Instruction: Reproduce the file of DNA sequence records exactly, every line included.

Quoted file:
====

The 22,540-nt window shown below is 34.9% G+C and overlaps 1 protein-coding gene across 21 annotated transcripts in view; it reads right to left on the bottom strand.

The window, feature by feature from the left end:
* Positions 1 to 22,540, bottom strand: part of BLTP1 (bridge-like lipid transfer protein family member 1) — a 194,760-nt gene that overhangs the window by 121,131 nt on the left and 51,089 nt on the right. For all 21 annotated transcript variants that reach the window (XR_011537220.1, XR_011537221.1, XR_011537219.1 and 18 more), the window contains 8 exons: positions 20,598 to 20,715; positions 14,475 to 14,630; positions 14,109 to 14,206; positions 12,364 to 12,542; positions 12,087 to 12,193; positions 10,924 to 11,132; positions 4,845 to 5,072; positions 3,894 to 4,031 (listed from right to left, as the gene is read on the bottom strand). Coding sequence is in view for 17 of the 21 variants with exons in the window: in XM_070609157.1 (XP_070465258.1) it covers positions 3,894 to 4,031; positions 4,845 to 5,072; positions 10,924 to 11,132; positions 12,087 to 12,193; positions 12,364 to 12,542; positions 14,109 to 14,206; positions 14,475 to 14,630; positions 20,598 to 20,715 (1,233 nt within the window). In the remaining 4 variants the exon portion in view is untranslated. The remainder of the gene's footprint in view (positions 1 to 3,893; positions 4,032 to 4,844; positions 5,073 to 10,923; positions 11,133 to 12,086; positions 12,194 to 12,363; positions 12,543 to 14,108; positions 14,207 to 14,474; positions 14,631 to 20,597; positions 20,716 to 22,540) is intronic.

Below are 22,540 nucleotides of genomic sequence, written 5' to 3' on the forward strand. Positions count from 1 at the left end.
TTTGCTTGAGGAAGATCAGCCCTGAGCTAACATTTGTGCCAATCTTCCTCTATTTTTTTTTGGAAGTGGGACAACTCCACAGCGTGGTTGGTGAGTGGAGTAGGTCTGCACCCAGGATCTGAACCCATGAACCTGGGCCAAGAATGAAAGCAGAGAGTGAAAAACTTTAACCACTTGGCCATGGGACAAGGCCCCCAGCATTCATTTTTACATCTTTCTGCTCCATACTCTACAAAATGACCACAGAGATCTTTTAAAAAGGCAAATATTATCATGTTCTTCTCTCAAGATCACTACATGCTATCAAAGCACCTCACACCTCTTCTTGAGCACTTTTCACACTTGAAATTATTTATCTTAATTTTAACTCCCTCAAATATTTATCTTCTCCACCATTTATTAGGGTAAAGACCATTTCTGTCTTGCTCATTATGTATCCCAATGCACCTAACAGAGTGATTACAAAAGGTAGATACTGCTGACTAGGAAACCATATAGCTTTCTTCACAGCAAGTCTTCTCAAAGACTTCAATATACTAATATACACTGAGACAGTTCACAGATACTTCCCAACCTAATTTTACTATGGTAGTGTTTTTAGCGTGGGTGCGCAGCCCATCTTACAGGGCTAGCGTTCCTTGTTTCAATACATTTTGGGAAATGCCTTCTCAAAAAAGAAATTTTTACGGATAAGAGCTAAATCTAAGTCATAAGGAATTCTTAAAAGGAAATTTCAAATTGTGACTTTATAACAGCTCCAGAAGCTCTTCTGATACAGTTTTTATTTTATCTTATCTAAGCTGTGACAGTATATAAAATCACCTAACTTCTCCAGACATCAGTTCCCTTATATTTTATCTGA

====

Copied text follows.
The 22,540-nt window shown below is 34.9% G+C and overlaps 1 protein-coding gene across 21 annotated transcripts in view; it reads right to left on the bottom strand.

The window, feature by feature from the left end:
* Positions 1 to 22,540, bottom strand: part of BLTP1 (bridge-like lipid transfer protein family member 1) — a 194,760-nt gene that overhangs the window by 121,131 nt on the left and 51,089 nt on the right. For all 21 annotated transcript variants that reach the window (XR_011537220.1, XR_011537221.1, XR_011537219.1 and 18 more), the window contains 8 exons: positions 20,598 to 20,715; positions 14,475 to 14,630; positions 14,109 to 14,206; positions 12,364 to 12,542; positions 12,087 to 12,193; positions 10,924 to 11,132; positions 4,845 to 5,072; positions 3,894 to 4,031 (listed from right to left, as the gene is read on the bottom strand). Coding sequence is in view for 17 of the 21 variants with exons in the window: in XM_070609157.1 (XP_070465258.1) it covers positions 3,894 to 4,031; positions 4,845 to 5,072; positions 10,924 to 11,132; positions 12,087 to 12,193; positions 12,364 to 12,542; positions 14,109 to 14,206; positions 14,475 to 14,630; positions 20,598 to 20,715 (1,233 nt within the window). In the remaining 4 variants the exon portion in view is untranslated. The remainder of the gene's footprint in view (positions 1 to 3,893; positions 4,032 to 4,844; positions 5,073 to 10,923; positions 11,133 to 12,086; positions 12,194 to 12,363; positions 12,543 to 14,108; positions 14,207 to 14,474; positions 14,631 to 20,597; positions 20,716 to 22,540) is intronic.

Below are 22,540 nucleotides of genomic sequence, written 5' to 3' on the forward strand. Positions count from 1 at the left end.
TTTGCTTGAGGAAGATCAGCCCTGAGCTAACATTTGTGCCAATCTTCCTCTATTTTTTTTTGGAAGTGGGACAACTCCACAGCGTGGTTGGTGAGTGGAGTAGGTCTGCACCCAGGATCTGAACCCATGAACCTGGGCCAAGAATGAAAGCAGAGAGTGAAAAACTTTAACCACTTGGCCATGGGACAAGGCCCCCAGCATTCATTTTTACATCTTTCTGCTCCATACTCTACAAAATGACCACAGAGATCTTTTAAAAAGGCAAATATTATCATGTTCTTCTCTCAAGATCACTACATGCTATCAAAGCACCTCACACCTCTTCTTGAGCACTTTTCACACTTGAAATTATTTATCTTAATTTTAACTCCCTCAAATATTTATCTTCTCCACCATTTATTAGGGTAAAGACCATTTCTGTCTTGCTCATTATGTATCCCAATGCACCTAACAGAGTGATTACAAAAGGTAGATACTGCTGACTAGGAAACCATATAGCTTTCTTCACAGCAAGTCTTCTCAAAGACTTCAATATACTAATATACACTGAGACAGTTCACAGATACTTCCCAACCTAATTTTACTATGGTAGTGTTTTTAGCGTGGGTGCGCAGCCCATCTTACAGGGCTAGCGTTCCTTGTTTCAATACATTTTGGGAAATGCCTTCTCAAAAAAGAAATTTTTACGGATAAGAGCTAAATCTAAGTCATAAGGAATTCTTAAAAGGAAATTTCAAATTGTGACTTTATAACAGCTCCAGAAGCTCTTCTGATACAGTTTTTATTTTATCTTATCTAAGCTGTGACAGTATATAAAATCACCTAACTTCTCCAGACATCAGTTCCCTTATATTTTATCTGA